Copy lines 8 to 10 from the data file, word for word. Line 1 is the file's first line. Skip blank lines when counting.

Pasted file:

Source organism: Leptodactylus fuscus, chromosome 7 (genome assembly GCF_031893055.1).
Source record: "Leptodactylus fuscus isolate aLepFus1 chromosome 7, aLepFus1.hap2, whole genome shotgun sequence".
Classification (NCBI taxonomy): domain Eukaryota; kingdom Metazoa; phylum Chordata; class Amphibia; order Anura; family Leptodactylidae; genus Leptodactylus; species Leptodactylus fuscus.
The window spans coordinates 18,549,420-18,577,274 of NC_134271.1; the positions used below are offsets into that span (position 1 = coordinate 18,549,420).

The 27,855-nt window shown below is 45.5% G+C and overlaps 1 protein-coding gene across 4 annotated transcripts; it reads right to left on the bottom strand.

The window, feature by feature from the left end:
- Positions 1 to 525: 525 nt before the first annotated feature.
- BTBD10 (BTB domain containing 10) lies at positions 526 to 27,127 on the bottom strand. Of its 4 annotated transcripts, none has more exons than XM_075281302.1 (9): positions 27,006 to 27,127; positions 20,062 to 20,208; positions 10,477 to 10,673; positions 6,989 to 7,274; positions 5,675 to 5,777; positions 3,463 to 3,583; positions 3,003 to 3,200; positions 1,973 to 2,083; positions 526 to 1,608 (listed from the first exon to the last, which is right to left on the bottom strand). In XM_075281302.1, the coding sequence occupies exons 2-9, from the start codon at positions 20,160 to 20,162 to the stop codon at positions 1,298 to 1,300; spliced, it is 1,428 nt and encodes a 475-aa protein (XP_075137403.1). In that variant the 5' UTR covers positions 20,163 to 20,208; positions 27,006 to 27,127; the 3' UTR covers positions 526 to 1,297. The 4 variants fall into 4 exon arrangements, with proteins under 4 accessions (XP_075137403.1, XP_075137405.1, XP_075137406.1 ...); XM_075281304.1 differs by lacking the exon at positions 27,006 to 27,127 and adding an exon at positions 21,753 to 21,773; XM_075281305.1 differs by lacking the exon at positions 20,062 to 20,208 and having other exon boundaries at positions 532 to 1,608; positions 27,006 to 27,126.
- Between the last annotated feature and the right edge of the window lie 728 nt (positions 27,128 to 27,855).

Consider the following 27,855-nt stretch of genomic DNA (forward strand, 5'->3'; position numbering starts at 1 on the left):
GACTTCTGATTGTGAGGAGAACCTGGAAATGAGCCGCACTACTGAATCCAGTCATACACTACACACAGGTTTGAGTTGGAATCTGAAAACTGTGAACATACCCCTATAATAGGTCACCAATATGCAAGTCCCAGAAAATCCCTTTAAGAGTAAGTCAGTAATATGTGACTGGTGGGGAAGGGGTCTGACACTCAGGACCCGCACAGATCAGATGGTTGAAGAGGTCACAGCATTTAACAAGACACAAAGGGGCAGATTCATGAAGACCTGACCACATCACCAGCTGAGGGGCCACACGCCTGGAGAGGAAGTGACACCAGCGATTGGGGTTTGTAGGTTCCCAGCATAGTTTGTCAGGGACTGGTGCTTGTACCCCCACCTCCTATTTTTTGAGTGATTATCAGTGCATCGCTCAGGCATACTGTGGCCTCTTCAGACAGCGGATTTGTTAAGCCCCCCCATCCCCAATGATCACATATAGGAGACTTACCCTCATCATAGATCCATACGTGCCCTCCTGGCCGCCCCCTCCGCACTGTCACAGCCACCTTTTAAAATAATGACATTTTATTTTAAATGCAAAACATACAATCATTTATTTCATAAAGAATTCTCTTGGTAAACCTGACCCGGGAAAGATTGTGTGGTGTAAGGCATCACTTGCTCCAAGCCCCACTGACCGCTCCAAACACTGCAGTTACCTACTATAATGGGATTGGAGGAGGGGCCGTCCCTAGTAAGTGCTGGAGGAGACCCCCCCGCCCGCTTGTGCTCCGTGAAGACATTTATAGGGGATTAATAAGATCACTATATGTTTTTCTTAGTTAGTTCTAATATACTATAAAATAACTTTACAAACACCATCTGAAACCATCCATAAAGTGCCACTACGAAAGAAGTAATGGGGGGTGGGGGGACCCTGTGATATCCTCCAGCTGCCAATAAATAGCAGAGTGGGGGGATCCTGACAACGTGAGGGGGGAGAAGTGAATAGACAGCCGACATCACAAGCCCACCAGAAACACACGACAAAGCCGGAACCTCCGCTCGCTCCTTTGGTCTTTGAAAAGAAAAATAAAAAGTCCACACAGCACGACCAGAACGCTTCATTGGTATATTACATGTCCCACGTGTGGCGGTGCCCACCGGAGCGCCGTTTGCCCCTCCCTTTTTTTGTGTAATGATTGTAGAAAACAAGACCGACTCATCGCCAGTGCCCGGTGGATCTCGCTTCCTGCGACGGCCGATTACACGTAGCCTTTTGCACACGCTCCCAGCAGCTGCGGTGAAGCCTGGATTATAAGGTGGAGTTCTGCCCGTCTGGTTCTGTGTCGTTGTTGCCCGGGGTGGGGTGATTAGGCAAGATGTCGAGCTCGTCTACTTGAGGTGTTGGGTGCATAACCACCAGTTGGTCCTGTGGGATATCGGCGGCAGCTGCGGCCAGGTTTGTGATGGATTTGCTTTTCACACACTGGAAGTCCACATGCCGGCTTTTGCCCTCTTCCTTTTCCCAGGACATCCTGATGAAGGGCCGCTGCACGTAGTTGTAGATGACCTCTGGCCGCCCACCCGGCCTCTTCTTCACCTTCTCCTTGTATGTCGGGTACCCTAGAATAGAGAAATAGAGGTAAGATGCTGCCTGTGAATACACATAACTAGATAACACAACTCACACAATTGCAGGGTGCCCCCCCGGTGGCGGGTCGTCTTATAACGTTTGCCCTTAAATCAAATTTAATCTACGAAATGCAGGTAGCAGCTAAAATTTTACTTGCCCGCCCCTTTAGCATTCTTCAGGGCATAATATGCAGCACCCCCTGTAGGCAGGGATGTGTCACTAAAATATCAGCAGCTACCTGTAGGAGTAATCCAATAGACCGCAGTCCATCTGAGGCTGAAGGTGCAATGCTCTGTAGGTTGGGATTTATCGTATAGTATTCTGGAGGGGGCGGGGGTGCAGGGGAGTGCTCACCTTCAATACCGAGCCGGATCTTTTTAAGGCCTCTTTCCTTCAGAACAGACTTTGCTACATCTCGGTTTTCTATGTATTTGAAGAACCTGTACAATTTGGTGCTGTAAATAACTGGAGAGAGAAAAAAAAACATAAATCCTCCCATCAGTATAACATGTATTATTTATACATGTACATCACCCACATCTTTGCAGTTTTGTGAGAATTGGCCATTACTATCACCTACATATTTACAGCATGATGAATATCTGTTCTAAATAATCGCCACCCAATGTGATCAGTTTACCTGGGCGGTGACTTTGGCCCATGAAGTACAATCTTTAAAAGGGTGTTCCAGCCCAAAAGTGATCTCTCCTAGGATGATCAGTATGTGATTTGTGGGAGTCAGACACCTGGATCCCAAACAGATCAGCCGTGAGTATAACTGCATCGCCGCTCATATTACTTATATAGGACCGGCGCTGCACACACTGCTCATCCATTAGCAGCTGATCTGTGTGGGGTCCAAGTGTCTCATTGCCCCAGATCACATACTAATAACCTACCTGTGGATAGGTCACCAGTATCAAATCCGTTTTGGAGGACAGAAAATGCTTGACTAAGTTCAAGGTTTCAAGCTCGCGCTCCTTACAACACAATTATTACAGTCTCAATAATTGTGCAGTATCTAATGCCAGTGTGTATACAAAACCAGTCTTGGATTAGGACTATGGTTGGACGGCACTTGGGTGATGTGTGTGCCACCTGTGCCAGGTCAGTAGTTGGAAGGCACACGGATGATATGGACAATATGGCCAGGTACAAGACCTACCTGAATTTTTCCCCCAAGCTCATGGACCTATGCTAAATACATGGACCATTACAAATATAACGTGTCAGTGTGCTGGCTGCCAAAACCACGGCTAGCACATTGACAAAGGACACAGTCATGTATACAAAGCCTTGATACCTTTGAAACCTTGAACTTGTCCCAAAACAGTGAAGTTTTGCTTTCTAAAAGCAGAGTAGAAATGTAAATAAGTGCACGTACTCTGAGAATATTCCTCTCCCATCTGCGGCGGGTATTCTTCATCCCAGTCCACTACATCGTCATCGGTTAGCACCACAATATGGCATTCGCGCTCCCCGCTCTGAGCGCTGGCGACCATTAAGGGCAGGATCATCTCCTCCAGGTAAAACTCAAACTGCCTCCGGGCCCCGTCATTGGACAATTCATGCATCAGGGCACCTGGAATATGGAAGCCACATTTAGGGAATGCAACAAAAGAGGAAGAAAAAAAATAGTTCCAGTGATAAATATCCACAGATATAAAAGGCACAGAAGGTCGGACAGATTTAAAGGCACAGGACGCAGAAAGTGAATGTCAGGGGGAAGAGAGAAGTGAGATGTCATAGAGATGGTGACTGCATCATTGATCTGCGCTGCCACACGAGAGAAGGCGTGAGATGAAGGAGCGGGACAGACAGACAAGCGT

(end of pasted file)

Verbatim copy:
- BTBD10 (BTB domain containing 10) lies at positions 526 to 27,127 on the bottom strand. Of its 4 annotated transcripts, none has more exons than XM_075281302.1 (9): positions 27,006 to 27,127; positions 20,062 to 20,208; positions 10,477 to 10,673; positions 6,989 to 7,274; positions 5,675 to 5,777; positions 3,463 to 3,583; positions 3,003 to 3,200; positions 1,973 to 2,083; positions 526 to 1,608 (listed from the first exon to the last, which is right to left on the bottom strand). In XM_075281302.1, the coding sequence occupies exons 2-9, from the start codon at positions 20,160 to 20,162 to the stop codon at positions 1,298 to 1,300; spliced, it is 1,428 nt and encodes a 475-aa protein (XP_075137403.1). In that variant the 5' UTR covers positions 20,163 to 20,208; positions 27,006 to 27,127; the 3' UTR covers positions 526 to 1,297. The 4 variants fall into 4 exon arrangements, with proteins under 4 accessions (XP_075137403.1, XP_075137405.1, XP_075137406.1 ...); XM_075281304.1 differs by lacking the exon at positions 27,006 to 27,127 and adding an exon at positions 21,753 to 21,773; XM_075281305.1 differs by lacking the exon at positions 20,062 to 20,208 and having other exon boundaries at positions 532 to 1,608; positions 27,006 to 27,126.
- Between the last annotated feature and the right edge of the window lie 728 nt (positions 27,128 to 27,855).

Consider the following 27,855-nt stretch of genomic DNA (forward strand, 5'->3'; position numbering starts at 1 on the left):